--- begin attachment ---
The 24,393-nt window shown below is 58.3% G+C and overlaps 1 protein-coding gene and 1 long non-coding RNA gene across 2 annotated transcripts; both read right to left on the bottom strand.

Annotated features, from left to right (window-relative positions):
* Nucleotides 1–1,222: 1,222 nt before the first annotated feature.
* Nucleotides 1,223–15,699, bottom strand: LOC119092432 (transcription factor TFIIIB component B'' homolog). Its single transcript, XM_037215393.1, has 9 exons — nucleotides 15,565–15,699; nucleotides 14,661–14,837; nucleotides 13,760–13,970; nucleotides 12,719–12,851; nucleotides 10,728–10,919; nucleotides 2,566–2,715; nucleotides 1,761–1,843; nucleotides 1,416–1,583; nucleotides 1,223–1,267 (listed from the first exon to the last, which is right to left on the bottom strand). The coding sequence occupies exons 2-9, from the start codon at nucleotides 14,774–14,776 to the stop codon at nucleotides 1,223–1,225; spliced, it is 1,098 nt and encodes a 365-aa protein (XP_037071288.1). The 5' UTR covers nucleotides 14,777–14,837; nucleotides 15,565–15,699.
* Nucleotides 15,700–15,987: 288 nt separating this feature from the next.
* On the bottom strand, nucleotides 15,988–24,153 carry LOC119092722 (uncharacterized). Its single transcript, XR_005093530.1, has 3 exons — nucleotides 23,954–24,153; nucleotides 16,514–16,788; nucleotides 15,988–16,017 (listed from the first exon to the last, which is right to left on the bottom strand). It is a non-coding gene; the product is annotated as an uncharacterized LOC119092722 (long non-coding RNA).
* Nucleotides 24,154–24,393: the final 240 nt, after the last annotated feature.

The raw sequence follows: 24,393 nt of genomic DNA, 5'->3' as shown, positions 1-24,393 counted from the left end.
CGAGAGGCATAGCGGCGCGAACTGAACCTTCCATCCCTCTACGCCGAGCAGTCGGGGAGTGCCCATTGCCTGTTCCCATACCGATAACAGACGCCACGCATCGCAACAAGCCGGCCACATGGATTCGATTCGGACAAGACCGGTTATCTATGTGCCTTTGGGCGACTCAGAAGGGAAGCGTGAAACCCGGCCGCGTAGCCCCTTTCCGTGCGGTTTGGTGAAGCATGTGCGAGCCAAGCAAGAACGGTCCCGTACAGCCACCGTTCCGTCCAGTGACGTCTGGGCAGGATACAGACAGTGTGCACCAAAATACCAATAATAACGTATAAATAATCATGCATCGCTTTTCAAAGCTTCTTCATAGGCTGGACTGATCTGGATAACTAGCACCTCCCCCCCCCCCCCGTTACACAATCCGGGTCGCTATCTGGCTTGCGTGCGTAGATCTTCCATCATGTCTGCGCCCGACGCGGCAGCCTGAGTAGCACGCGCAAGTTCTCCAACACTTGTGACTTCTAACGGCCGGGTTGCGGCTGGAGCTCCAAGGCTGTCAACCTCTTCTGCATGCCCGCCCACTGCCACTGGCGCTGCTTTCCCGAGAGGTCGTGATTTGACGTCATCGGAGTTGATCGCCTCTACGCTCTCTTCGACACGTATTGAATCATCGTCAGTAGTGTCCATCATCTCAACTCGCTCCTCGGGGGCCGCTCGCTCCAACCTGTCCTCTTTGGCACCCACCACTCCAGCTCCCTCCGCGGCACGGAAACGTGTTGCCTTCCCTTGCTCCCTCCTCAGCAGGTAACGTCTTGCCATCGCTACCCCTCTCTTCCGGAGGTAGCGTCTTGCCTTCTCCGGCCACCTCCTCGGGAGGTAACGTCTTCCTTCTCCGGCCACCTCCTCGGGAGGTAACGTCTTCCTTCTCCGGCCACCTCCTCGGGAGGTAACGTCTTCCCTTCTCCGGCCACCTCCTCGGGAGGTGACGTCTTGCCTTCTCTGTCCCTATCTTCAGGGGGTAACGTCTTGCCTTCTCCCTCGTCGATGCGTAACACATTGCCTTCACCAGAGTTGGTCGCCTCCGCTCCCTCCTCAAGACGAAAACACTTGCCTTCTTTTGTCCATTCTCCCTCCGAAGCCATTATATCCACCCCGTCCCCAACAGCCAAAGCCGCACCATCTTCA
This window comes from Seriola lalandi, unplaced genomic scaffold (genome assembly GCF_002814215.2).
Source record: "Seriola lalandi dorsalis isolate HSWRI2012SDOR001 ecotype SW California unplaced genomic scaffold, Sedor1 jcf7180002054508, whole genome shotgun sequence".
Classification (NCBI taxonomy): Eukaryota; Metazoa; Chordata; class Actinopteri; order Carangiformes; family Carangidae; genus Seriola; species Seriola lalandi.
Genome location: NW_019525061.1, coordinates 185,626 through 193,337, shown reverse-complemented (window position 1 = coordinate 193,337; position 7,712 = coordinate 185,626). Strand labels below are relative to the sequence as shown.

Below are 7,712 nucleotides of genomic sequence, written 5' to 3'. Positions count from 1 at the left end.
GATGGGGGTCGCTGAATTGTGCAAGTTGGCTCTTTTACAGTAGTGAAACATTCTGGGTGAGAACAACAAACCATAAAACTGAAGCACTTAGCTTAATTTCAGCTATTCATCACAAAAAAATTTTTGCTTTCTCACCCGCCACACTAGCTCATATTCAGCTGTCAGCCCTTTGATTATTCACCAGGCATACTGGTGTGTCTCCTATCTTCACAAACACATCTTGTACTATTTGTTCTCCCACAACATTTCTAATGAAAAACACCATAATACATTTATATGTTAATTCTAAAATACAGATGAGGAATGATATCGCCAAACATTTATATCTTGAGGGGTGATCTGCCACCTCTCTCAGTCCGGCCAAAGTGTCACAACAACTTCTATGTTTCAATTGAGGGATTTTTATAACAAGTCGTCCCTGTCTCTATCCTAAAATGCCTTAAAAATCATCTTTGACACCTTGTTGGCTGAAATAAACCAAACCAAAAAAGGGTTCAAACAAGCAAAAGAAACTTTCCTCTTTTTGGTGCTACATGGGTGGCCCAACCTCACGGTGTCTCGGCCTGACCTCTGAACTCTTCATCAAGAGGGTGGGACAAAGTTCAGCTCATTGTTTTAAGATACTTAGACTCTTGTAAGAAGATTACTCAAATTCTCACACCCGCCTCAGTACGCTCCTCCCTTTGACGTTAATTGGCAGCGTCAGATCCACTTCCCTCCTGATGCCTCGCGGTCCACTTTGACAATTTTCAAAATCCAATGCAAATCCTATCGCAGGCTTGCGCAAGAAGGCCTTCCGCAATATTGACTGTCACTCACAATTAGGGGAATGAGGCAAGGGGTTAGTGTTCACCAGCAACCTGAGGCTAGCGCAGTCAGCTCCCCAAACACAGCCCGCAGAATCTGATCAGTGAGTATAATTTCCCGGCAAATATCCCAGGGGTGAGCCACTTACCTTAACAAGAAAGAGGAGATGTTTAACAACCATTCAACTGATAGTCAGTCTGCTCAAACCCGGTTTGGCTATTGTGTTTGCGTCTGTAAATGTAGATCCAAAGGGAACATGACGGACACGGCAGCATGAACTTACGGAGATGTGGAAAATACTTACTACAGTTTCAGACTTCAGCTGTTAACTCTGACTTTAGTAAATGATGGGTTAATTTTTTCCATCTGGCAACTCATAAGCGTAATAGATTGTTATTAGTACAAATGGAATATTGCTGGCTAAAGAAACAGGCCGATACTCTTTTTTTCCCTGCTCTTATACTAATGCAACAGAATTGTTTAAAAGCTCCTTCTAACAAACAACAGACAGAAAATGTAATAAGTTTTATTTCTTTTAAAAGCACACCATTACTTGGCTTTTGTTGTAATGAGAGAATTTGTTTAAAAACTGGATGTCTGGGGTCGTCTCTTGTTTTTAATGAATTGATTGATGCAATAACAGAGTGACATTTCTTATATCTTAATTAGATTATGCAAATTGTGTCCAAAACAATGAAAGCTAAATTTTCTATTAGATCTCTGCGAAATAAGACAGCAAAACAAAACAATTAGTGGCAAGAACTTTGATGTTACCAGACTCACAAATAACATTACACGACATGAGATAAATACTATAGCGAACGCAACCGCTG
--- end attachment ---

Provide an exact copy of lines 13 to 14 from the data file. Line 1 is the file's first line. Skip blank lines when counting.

Genome location: NW_019525061.1, coordinates 185,626 through 193,337, shown reverse-complemented (window position 1 = coordinate 193,337; position 7,712 = coordinate 185,626). Strand labels below are relative to the sequence as shown.

Below are 7,712 nucleotides of genomic sequence, written 5' to 3'. Positions count from 1 at the left end.